Seeking a Horror Film for the End of the World: It Comes At Night
The apocalypse is arriving a bit quicker than I anticipated, which has me worrying about whether or not I've seen enough horror films. I'll be damned if I can't give a satisfactory answer to Saint Peter when he asks what my favorite scary flick of all time is. So, every day for the foreseeable (And limited) future, I will be watching and distilling a horror movie to its most important qualities: Spookiness, Aesthetic, Theme, and Sound Design.
Today's film is:
Title: It Comes At Night
Writer & Director: Trey Edward Shults
Production Designer: Karen Murphy
Supervising Sound Editor: Damian Volpe
Sound Design: 7/10
Logline: A deadly disease has spread across the world (Seems right), breaking down the systems and structures of regular life (This is what happens when people don't social distance). A family of three is now forced to confront the scariest thing of all: communication.
Spookiness: It Comes At Night tends to lollygag through much of its plot. Choosing to use suspense and the unknown as its major harbinger of scares. Unfortunately, the tone doesn't ever berate the audience so much as subtly discomfort. Where the film succeeds at theme and Aesthetic, it lacks in terror.
Aesthetic: The red door is hauntingly beautiful. The design of the house and world is where It Comes At Night really shines. Cinematographer, Drew Daniels, captures the aesthetically pleasing qualities of the end times particularly well. Including the tight 2.40:1 aspect ratio that creates a feeling of claustrophobia that is disorienting. All in all, the movie is really fun to look at.
Thematic Response: It Comes At Night overcompensates for its lack of scares by creating a feeling of dense thematic relevance.
Rotten Tomatoes' ratings are enlightening on this matter:
Critics Score: 87%
Audience Score: 44%.
This divide makes sense, as the film struggles to find a balance between being enjoyably spooky (What I think most audience's want) and thought provoking (What I think most critics think they should want).
Here's the Critic Consensus blurb on Rotten Tomatoes:
"It Comes At Night makes lethally effective use of its bare-bones trappings while proving once again that what's left unseen can be just as horrifying as anything on the screen."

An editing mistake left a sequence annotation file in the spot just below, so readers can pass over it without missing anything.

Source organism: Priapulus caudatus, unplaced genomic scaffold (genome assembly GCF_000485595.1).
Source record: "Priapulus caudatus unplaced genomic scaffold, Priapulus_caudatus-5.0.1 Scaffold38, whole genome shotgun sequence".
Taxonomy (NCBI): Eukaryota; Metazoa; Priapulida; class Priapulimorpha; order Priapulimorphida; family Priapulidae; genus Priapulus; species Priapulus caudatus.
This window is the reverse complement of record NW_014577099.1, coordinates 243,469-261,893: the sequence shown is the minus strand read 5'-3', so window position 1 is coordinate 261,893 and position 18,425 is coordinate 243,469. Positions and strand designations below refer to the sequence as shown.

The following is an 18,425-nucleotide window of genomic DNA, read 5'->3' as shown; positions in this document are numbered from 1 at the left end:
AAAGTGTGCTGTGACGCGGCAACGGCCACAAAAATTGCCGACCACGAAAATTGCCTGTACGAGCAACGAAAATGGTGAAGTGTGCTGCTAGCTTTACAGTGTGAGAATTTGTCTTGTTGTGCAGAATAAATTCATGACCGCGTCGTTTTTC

This summation concisely outlines one of my major criticisms of the movie: the world the characters inhabit is too opaque. The audience is left by the end unsure of major plot mechanics like, are there actual monsters in the woods; how did the pandemic start; what are the rules of the disease; and so much more.
Some may argue that the primary themes of It Comes At Night are paranoia and fears of the unknown, to which, I would agree. But I would also posit that those themes are not explored in an engaging enough way to justify a 90 minute runtime.
TLDR Themes: It Comes At Night is thematically potent, but struggles to deliver on scares.
Sound Design: Doesn't transcend the art of filmmaking or audio engineering, but the sound design does a perfectly adequate job servicing the film as a whole. Every line is understood, every tense scene is dutifully paired with ominous ambience (The score isn't disrupting or overbearing!), and violence is acceptably gruesome.
Quick Note on the Ending: The pacing of It Comes At Night feels like every bit of the story is driving us to the ending as fast as possible. Which makes sense, because the ending is very impactful. But, the impact of the ending also highlights how much of the second act is rushed filler rather than meticulous storytelling. Which isn't fun.
Overall: A serviceable horror film that fits into the burgeoning genre of heightened horror - a la Get Out, A Quiet Place, and It Follows - but lacks the scares or emotional impact to stand out.
Final Decision: I think this movie could entertain me through the first four days of the apocalypse.